# Continuous map from one manifold to another

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## Main Question or Discussion Point

I need a reminder. What numbers or functions characterize a map from one manifold to another? More specifically, is there a continuous function that goes from one manifold to another to another to another is some parameterized way? What is that called?

I'm thinking of a manifold of spacetime. And with acceleration one goes from the initial frame of reference (the first manifold) to a frame of reference traveling with respect to the first frame. This can be viewed as a different manifold but shares some points with the first. Can this acceleration from one frame (manifold) to another frame (manifold) be characterized by numbers that tell us something about the mass or energy need to go from one frame to another? I hope this is enough information to generate answers. Thanks you.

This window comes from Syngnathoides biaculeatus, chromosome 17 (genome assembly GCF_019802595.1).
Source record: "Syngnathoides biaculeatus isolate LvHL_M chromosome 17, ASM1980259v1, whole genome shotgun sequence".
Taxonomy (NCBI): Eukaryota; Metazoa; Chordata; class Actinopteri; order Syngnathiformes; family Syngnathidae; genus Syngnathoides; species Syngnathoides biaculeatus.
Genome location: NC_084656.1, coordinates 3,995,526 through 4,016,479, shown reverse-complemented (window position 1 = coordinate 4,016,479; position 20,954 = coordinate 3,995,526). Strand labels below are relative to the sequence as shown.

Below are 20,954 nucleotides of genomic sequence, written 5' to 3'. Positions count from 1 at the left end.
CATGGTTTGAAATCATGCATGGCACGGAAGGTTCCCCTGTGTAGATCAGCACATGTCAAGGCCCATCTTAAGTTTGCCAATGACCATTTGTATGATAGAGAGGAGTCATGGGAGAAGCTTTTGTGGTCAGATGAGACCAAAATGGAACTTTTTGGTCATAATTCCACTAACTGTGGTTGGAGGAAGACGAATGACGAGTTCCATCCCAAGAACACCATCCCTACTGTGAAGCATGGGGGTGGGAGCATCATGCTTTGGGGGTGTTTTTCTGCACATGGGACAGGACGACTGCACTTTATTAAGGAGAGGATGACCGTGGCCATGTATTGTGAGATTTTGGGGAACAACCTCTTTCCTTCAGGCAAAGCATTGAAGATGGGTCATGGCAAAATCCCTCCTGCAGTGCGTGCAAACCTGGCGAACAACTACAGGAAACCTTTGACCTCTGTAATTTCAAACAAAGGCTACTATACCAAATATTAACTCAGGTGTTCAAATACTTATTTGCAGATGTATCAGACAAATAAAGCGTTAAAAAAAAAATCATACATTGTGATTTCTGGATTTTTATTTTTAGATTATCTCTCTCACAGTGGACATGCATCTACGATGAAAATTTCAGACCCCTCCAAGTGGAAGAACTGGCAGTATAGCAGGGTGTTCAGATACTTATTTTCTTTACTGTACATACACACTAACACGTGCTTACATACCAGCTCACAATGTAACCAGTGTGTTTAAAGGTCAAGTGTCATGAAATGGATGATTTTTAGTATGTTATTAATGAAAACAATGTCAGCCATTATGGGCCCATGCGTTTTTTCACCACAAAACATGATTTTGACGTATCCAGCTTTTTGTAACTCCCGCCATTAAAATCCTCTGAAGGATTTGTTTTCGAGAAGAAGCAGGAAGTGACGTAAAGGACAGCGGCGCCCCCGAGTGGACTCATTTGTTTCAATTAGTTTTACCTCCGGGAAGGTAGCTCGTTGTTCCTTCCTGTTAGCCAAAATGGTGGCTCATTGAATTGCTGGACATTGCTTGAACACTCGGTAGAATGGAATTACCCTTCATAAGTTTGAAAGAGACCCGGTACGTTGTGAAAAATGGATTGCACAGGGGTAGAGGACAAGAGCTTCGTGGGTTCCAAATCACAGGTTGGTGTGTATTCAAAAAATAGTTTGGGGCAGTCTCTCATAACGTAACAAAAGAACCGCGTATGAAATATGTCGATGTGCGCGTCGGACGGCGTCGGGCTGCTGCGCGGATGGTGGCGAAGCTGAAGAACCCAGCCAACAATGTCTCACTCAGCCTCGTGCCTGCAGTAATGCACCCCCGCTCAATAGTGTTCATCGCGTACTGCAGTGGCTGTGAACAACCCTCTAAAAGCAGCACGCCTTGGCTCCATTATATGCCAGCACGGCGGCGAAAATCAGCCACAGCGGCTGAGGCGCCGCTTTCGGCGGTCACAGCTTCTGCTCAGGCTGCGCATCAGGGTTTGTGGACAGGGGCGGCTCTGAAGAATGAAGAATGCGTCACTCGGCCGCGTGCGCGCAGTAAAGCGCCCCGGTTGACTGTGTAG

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stevendaryl
Staff Emeritus
Now, you can think of a "coordinate system" as a map between manifolds: Spacetime is one manifold, $\mathcal{M}$ and $R^4$ is another manifold (the set of all possible 4-tuples $(x,y,z,t)$ of real numbers). A coordinate system $\mathcal{C}$ is a map from $\mathcal{M}$ to $R^4$ with the restriction that the map must be continuous and must have an inverse. (More generally, a coordinate system might be just a map from a region in $\mathcal{M}$ to $R^4$, rather than from all of $\mathcal{M}$.) A coordinate change can be thought of as a map between two different copies of $R^4$.